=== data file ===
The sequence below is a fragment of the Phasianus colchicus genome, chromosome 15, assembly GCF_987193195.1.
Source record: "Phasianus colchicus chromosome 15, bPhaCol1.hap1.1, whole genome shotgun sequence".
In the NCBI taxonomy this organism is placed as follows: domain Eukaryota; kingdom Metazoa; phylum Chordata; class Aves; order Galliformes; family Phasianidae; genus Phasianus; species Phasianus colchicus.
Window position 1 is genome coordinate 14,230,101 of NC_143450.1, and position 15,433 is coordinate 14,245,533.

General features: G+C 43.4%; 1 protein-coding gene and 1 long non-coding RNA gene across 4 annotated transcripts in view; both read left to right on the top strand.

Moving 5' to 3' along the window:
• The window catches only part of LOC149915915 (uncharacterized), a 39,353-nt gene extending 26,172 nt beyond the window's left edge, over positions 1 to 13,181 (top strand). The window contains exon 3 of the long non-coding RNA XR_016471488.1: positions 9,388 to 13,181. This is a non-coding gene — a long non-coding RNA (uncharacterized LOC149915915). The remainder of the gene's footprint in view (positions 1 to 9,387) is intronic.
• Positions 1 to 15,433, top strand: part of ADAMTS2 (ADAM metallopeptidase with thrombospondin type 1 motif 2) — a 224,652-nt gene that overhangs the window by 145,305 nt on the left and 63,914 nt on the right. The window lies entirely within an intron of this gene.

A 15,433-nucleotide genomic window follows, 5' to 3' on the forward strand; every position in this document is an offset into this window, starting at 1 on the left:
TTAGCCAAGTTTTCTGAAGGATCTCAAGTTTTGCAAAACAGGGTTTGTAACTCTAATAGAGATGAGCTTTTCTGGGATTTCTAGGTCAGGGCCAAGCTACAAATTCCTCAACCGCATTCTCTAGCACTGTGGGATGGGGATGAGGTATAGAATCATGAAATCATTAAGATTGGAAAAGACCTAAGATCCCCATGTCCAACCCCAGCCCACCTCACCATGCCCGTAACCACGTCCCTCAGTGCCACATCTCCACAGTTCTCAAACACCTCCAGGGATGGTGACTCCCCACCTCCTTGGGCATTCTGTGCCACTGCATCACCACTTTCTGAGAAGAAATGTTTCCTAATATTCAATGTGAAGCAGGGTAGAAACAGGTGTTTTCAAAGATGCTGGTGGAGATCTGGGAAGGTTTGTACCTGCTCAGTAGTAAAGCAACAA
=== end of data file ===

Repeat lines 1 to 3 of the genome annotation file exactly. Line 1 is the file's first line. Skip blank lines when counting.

The sequence below is a fragment of the Phasianus colchicus genome, chromosome 15, assembly GCF_987193195.1.
Source record: "Phasianus colchicus chromosome 15, bPhaCol1.hap1.1, whole genome shotgun sequence".
In the NCBI taxonomy this organism is placed as follows: domain Eukaryota; kingdom Metazoa; phylum Chordata; class Aves; order Galliformes; family Phasianidae; genus Phasianus; species Phasianus colchicus.